Thus, it can be seen that the data word itself has caused circuits to be activated that stored the data word in two different locations in MEMORY 328. It is obvious, of course, that if only the S signal has been present on line 308 from the CODE DETECTOR 138 that the data would have been stored only in the SEGREGATION BUFFER section of the memory. Likewise, if only the D signal has been present on line 310 from the CODE DETECTOR 138, the data would have been stored only in the DATA BUFFER section of the memory.

If Branching or switching of normal buffer areas is required, CODE DETECTOR 138 outputs a B signal on line 348 to AND gate 350. The other input to AND gate 350 is the ad dress stored in B ADDRESS REGISTER 352 on line 354. B ADDRESS REGISTER 352 has stored therein the address of the new, normal buffer to which, when selected, the input data will be switched. Thus, when the B signal is produced by CODE DETECTOR 138 on line 348, it causes AND gate 350 to transfer the address in B ADDRESS REGISTER 352 to D ADDRESS REGISTER 338 via line or cable 356. Since the D ADDRESS REGISTER 338 contains the address of the normal buffer being used, it can be seen that the normal buffer has been switched to a new address.

Thus, it can be seen that the circuitry shown in FIG. 4 allows the incoming message control character to cause either Branching or Segregation to occur based upon the message control character itself.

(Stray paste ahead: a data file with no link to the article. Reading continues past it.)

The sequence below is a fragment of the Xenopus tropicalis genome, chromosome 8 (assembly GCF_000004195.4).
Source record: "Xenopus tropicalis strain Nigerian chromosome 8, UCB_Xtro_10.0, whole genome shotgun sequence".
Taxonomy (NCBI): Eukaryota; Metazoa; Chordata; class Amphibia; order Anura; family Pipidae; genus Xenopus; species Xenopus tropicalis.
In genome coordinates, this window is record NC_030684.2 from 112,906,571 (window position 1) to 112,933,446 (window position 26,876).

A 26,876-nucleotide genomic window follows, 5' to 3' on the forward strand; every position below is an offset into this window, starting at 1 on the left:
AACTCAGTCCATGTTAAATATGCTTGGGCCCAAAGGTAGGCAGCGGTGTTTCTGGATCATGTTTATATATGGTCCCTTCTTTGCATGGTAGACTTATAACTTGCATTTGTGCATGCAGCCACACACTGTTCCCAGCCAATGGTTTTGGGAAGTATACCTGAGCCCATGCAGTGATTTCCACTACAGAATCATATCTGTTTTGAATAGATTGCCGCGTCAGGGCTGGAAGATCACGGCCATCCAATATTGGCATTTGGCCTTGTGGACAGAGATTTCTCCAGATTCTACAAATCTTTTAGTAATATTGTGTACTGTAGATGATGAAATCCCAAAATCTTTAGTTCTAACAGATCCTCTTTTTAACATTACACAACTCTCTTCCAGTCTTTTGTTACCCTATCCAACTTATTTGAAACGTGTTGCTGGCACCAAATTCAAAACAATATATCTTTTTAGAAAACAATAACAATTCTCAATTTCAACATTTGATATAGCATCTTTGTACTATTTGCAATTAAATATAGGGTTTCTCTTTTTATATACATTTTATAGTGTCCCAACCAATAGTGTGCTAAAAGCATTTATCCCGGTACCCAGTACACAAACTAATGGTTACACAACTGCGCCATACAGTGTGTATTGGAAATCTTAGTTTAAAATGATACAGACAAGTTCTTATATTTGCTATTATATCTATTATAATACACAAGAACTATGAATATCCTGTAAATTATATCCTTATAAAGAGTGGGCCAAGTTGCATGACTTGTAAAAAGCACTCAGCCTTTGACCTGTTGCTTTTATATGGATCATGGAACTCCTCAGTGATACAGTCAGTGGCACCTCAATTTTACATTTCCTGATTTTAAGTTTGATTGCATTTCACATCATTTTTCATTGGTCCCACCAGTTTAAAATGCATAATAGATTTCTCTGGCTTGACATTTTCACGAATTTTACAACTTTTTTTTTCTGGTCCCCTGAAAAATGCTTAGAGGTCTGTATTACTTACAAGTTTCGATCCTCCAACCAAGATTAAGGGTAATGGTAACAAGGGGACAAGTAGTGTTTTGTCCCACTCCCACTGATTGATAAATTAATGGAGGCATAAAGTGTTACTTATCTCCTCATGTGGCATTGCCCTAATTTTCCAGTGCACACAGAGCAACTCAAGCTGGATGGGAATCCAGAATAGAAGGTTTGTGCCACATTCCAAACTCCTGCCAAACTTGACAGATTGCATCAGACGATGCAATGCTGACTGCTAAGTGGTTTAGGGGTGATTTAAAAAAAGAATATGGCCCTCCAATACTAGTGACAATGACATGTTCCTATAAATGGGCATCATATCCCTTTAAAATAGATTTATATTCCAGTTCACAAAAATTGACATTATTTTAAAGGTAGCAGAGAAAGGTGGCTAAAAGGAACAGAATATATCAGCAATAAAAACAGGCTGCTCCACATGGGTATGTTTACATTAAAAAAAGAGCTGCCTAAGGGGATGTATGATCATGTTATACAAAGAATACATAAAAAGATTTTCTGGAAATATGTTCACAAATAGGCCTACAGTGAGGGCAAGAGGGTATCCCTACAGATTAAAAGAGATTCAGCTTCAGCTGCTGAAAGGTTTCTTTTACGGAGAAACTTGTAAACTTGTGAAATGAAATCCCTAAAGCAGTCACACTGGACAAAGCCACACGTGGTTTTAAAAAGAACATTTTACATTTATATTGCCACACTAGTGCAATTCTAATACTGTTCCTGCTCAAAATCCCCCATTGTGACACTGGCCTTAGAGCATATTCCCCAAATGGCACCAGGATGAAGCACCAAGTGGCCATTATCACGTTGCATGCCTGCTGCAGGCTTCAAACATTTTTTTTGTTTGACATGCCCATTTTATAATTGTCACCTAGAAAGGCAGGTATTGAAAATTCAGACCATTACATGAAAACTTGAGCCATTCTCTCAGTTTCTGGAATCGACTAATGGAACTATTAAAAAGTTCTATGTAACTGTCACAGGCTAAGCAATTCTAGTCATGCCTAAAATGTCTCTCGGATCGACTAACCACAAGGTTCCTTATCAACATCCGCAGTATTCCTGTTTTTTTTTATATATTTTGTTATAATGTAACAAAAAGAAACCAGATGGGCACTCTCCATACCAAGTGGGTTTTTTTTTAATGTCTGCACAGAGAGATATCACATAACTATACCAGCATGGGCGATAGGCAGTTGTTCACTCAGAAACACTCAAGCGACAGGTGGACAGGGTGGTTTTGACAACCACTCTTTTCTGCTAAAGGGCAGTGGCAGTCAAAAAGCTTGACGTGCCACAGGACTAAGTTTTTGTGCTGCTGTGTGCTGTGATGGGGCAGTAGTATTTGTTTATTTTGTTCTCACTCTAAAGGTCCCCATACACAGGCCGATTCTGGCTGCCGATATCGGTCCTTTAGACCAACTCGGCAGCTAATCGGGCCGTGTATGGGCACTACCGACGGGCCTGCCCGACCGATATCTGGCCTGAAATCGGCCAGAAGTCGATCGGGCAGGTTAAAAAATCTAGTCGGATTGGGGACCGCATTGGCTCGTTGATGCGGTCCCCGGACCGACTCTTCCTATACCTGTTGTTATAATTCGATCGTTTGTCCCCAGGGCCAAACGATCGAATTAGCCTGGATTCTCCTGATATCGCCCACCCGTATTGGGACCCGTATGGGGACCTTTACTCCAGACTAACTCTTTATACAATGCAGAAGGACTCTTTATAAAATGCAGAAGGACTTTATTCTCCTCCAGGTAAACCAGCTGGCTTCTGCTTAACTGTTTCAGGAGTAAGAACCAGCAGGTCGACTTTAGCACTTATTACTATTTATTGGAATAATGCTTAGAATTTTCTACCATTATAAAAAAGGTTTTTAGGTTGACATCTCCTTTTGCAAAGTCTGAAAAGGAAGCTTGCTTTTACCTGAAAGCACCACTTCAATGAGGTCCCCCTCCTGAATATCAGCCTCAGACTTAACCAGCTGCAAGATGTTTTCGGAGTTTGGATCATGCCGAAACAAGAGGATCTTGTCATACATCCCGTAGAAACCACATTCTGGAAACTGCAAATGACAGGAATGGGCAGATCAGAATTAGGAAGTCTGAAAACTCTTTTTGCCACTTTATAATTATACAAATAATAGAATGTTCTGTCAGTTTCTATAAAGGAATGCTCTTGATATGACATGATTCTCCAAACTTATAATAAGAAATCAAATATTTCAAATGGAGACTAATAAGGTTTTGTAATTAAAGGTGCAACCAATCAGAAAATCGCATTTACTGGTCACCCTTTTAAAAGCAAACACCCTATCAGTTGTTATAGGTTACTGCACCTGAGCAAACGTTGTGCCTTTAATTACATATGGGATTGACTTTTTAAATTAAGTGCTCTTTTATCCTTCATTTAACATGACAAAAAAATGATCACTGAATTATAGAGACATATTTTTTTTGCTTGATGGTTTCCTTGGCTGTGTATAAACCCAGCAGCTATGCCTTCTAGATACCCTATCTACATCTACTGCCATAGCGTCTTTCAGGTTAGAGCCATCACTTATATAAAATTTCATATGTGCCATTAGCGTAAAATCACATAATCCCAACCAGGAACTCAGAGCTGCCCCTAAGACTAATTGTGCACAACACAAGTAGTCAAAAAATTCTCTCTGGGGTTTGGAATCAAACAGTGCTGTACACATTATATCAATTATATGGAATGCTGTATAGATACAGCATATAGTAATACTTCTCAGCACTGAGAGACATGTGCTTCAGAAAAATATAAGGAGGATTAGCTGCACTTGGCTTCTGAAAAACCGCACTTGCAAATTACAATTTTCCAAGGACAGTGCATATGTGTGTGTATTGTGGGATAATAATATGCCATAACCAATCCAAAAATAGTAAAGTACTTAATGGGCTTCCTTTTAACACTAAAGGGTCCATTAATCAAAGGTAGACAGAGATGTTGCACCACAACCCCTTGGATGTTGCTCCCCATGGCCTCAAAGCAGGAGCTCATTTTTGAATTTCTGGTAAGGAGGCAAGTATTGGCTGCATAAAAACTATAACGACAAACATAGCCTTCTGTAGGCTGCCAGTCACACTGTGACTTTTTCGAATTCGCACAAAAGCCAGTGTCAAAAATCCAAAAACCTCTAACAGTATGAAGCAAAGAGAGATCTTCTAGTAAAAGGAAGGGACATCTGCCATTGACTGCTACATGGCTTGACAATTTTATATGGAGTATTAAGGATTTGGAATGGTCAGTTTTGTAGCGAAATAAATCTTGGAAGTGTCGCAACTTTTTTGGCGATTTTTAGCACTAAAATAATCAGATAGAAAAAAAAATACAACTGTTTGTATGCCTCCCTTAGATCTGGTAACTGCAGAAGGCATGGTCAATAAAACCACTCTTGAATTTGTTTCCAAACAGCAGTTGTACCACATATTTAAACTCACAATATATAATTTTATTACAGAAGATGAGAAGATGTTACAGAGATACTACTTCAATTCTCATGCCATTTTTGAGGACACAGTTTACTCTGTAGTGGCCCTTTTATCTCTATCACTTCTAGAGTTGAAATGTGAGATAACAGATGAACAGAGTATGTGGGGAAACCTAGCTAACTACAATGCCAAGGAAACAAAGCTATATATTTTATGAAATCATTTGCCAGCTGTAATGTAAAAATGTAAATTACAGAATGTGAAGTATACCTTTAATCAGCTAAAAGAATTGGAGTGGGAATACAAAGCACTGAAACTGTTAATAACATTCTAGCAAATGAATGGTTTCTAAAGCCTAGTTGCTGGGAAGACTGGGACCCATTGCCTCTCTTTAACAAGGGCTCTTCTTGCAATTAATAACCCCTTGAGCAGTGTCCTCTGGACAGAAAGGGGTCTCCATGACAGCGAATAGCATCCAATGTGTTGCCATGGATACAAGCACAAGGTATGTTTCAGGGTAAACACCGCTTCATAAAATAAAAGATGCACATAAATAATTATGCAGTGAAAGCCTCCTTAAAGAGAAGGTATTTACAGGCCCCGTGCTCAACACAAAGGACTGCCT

Because the B, S D and I signals can all be produced simultaneously, it will be seen that the program can also be alerted with the I signal when any buffer has expired.

Finally, it should be noted that the I signal, the status signal, overrides and disables all other output signals from the CODE DETECTOR 138.

It is obvious that the remainder of the circuit shown in FIG. 5 operates in a similar manner to that discussed and that if the PRIORITY NETWORK had selected External Device B or C, a similar operation would have resulted.

Since the data word itself enables switching between storage areas in the MEMORY 328, the circuit shown enables the incoming data to be multiplexed without utilizing programming to determine how the incoming data is to be handled.